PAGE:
Why is recycling low on the waste hierarchy?
If I could only recommend one text in discard studies, it would be Recycling Reconsidered by Samantha MacBride (2011, MIT Press).
“Viewed as a concept by some, a framework by others, the CE is an alternative to a traditional take-make-dispose linear economy. A CE aims to keep products, components, and materials at their highest utility and value at all times. The value is maintained or extracted though extension of product lifetimes by reuse, refurbishment, and remanufacturing as well as closing of resource cycles—through recycling and related strategies.”
A walk down this little street in Peru’s capital provides a glimpse into an understated network that quietly plays a critical role in reducing the environmental impacts of our global production and consumption patterns of electronic devices.
Calling reuse “recycling” a common and seemingly simple mistake, yet it is extremely important to differentiate between the two for political and environmental reasons.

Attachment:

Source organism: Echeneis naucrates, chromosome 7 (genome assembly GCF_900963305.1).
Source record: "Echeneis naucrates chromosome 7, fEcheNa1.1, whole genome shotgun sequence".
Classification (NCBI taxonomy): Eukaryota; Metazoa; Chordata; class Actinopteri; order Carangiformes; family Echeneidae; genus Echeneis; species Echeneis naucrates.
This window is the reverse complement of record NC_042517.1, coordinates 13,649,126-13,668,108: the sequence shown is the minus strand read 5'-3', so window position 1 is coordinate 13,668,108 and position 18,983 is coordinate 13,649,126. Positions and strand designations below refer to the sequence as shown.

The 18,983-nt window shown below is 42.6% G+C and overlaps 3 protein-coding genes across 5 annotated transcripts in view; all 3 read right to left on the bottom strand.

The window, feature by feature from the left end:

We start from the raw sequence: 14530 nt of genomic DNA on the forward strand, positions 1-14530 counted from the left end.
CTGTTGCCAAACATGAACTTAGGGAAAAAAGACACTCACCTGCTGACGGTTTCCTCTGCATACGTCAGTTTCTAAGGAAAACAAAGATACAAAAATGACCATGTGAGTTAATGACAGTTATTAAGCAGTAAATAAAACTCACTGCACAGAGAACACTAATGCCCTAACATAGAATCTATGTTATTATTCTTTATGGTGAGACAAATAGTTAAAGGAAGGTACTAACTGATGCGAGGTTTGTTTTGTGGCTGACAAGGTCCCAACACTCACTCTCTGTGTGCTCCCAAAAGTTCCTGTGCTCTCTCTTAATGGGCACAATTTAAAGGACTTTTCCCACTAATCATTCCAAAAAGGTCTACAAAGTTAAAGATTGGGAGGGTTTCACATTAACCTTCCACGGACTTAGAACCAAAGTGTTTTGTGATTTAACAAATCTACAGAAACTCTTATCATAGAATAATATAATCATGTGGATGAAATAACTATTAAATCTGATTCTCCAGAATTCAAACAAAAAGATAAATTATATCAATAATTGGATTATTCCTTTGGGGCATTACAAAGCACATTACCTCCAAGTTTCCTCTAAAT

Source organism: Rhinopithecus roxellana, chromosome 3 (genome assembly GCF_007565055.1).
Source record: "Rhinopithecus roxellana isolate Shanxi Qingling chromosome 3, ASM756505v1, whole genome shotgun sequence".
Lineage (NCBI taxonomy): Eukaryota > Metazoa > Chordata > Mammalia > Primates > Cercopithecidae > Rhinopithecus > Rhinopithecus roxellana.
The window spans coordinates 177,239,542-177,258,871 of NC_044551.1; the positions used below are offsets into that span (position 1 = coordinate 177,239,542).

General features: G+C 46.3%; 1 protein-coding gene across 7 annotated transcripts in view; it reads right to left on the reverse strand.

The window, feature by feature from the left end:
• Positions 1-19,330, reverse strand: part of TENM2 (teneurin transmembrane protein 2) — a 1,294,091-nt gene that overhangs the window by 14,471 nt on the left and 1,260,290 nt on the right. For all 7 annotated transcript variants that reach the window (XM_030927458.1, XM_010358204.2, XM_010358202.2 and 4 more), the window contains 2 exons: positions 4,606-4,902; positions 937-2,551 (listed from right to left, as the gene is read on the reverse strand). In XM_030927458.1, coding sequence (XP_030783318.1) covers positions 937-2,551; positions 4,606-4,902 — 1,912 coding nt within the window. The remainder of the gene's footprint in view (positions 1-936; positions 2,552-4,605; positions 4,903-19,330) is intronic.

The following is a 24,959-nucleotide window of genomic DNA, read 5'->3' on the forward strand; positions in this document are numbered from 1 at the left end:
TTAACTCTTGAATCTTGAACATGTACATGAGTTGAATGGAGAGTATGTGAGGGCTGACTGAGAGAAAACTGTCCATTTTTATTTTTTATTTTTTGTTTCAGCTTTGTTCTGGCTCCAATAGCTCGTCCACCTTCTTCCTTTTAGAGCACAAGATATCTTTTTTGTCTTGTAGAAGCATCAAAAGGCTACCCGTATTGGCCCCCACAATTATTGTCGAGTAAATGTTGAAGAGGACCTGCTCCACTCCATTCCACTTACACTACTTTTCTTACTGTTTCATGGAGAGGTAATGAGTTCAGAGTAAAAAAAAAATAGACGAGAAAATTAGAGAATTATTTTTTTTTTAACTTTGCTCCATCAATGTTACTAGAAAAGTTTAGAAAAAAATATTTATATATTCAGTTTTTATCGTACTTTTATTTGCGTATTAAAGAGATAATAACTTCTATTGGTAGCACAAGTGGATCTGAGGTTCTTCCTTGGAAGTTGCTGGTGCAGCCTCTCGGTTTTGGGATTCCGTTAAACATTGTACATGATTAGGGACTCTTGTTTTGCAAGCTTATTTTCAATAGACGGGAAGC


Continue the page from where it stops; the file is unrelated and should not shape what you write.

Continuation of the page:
A waste audit is an analysis of a localized waste stream from your building, household, classroom, town or business. It can identify what types of waste that local generates, and how much. How do you conduct an audit? What can you learn from one?
What is the circular economy, exactly? Is it capitalism with better accounting? Is it about scaling up recycling and reuse? Is it about consuming less, and producing less, or consuming and producing fundamentally differently? Does it go so far as to advocate for a degrowth or steady state economy, where the loop on production and consumption is totally closed?
The Ocean Conservatory’s Call for Mass Incineration in Asia: Disposability for Profit, Fantasies of Containment, & Colonialism
The Ocean Conservatory would like to burn 80% of the waste in coastal Asia with US-made incinerators. According to a wide range of experts and grassroots organizations from around the world, that’s a problem.
The Power Behind Disposability: Why New York City’s ban on polystyrene was vilified, sued, and reversed
On July 1 New York City banned disposable Styrofoam containers. First they were sued over the decision, and last week the ban was overturned. What is the big deal? The answer, not surprisingly, is profit. Industry saves money through the creation of disposables. And disposables are only environmentally acceptable if they are recycled. Except they aren’t.
The road to hell is paved with good intentions. The Ocean Cleanup array, designed to clean plastics from the ocean like a baleen whale, is one of these good intentions: experts in marine plastics, including myself, say it’s a bad idea.Technological fixes like the Array do harm to the larger project of ending plastic pollution, which is a complex social, environmental, and economic problem. It is also going to damage and kill marine life.